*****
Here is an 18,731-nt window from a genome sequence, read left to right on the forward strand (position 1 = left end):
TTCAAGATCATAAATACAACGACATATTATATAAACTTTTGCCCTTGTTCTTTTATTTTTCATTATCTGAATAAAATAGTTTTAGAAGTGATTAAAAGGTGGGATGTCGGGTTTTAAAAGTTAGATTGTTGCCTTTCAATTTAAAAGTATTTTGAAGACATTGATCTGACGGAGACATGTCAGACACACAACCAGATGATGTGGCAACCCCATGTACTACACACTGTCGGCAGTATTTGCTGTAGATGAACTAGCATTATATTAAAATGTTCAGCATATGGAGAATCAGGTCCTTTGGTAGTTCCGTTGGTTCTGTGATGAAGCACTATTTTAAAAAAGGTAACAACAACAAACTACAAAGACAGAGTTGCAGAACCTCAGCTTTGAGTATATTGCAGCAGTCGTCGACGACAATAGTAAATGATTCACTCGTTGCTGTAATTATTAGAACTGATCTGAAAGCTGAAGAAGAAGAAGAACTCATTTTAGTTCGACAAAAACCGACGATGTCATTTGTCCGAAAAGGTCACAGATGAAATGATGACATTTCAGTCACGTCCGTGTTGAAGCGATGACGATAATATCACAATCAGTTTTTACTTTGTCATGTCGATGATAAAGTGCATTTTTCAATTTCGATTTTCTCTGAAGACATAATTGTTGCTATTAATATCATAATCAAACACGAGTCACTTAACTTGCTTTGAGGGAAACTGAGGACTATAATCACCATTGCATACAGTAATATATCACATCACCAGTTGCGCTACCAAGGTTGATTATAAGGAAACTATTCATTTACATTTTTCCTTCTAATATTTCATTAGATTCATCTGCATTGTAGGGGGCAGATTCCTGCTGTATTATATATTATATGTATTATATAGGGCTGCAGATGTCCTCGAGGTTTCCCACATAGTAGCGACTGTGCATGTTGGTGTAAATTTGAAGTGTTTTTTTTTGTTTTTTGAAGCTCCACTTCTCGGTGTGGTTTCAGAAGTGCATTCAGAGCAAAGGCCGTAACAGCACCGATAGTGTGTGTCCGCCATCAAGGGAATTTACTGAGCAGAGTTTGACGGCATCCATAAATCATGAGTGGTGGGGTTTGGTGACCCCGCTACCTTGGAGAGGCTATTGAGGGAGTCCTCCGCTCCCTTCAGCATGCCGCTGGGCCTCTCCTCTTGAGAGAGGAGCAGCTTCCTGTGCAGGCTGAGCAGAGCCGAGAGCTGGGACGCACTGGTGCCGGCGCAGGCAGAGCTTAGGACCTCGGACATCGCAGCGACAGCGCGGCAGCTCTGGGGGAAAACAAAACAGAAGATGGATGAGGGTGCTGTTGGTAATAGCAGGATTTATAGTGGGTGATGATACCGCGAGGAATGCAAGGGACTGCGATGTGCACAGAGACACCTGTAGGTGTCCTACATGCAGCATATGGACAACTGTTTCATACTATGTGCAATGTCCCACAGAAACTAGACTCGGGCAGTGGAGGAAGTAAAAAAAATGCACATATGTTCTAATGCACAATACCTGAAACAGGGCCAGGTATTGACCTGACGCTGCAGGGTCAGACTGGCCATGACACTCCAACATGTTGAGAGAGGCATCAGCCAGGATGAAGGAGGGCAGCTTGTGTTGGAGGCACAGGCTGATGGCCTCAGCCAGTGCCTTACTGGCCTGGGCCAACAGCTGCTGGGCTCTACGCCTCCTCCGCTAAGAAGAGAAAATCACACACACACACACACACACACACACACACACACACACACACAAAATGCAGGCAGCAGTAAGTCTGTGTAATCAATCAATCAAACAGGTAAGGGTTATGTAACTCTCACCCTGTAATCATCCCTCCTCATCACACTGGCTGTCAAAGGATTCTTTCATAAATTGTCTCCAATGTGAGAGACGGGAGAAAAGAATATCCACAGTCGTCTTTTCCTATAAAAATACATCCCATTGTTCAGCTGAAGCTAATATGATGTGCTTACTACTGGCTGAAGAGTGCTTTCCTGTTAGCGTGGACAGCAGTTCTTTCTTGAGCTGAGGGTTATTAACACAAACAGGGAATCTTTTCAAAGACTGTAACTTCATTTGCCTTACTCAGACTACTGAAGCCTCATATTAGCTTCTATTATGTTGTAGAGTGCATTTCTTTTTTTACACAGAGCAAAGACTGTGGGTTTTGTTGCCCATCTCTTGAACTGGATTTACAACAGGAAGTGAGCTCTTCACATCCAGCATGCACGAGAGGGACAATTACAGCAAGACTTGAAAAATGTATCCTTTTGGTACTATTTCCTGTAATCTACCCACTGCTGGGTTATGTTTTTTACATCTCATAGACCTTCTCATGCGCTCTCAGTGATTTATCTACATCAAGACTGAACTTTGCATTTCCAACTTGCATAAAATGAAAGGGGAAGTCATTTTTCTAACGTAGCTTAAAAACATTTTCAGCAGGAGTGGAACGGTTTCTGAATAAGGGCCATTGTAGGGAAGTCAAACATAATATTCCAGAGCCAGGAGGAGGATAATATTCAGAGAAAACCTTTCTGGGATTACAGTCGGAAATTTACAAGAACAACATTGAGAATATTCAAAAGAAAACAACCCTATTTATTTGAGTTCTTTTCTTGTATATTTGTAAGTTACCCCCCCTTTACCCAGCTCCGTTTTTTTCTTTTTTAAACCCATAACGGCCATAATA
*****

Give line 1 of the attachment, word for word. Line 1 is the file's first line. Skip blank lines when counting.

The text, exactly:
Here is an 18,731-nt window from a genome sequence, read left to right on the forward strand (position 1 = left end):